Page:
A triathlon wetsuit is thick neoprene material primarily designed to keep you warm, although buoyancy and hydrodynamics are huge added benefits.
A tri suit or triathlon suit is an outfit made of thin polyester-like material (I’m actually wearing one right now, coincidentally, as I’m writing this just before going to do a workout). While a tri suit may provide some buoyancy and warmth, it’s very, very, minimal compared to a wet suit. The primary benefits of a tri suit are:
1. Hydrodynamics (if you’re swimming in a triathlon where you’re not wearing a wetsuit)
2. Aerodynamics on the bike and run (not a huge benefit on the run, but some potential benefit on the bike)
3. Comfort – When people say “tri-suit” they’re generally talking about a one-piece suit. This means you don’t have to deal with any chafing or rubbing around your waist, if that’s a problem for you with a normal tri jersey and pair of tri shorts.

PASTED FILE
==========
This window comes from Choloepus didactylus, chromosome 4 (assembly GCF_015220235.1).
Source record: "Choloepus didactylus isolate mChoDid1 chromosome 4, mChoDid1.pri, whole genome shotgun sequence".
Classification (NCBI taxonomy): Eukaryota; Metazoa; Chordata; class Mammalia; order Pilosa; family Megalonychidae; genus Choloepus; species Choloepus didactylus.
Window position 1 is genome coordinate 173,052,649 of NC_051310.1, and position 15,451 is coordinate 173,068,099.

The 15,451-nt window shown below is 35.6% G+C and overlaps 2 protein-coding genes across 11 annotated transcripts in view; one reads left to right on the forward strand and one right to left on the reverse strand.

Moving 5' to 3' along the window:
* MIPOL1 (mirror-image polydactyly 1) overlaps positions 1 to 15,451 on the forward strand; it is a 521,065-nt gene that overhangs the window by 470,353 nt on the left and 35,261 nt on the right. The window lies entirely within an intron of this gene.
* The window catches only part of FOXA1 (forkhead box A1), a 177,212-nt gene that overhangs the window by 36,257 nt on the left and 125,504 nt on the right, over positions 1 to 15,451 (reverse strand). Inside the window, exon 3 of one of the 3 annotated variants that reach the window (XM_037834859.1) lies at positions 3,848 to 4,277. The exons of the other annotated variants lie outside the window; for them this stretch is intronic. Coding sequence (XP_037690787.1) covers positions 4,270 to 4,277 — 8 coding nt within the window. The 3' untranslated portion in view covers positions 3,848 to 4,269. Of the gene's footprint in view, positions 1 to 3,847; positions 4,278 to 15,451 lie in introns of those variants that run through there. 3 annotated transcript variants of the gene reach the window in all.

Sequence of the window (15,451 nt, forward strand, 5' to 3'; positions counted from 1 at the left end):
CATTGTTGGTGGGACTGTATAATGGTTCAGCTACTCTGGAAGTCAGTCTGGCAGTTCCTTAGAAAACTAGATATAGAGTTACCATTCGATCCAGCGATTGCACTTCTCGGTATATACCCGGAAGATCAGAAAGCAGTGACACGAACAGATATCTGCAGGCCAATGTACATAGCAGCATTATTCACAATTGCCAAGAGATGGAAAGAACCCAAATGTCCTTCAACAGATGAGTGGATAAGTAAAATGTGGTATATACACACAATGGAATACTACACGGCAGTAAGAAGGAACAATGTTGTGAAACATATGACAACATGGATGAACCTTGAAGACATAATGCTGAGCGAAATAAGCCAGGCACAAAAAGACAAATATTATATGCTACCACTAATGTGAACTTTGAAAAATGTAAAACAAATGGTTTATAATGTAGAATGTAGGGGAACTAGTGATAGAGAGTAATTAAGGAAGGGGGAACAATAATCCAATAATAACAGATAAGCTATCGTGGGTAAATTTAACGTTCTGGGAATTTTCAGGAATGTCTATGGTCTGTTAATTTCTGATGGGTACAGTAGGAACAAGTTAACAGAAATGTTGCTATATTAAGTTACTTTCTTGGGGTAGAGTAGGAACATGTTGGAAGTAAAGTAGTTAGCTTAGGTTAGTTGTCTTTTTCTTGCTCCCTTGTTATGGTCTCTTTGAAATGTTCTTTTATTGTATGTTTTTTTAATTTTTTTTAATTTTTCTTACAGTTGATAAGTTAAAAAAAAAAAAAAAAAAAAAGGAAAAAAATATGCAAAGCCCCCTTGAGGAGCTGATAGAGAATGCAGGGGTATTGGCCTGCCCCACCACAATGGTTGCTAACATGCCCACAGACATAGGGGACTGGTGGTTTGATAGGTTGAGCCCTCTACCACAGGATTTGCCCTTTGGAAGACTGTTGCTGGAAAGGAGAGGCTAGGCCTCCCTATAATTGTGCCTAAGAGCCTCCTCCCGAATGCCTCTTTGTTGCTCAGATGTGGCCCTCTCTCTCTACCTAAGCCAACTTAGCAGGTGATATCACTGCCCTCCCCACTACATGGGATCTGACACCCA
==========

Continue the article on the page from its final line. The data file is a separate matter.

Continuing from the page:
4. They look pretty cool.
If you’re doing a non-wetsuit race, then yes, I’d say a tri suit is a must-have. If you’re going to have a wetsuit on (which you would definitely want to wear if they allow it–you would never opt for a tri suit in place of a wetsuit given the option), then you’ll wear your tri suit under your wetsuit, so it’s not going to do anything for you on the swim. Therefore, the primary benefit for a beginner triathlete would be comfort, but if you don’t suffer from discomfort when wearing normal two-piece triathlon clothing then a tri suit at this point is probably overkill.
One downside to a one-piece tri suit over two piece triathlon wear–it’s harder to go to the bathroom, and this is no small matter if you need to go in a hurry. For this reason you may see triathletes walking around the transition area with their tri suit unzipped and the top part hanging from their waist prior to the event starting.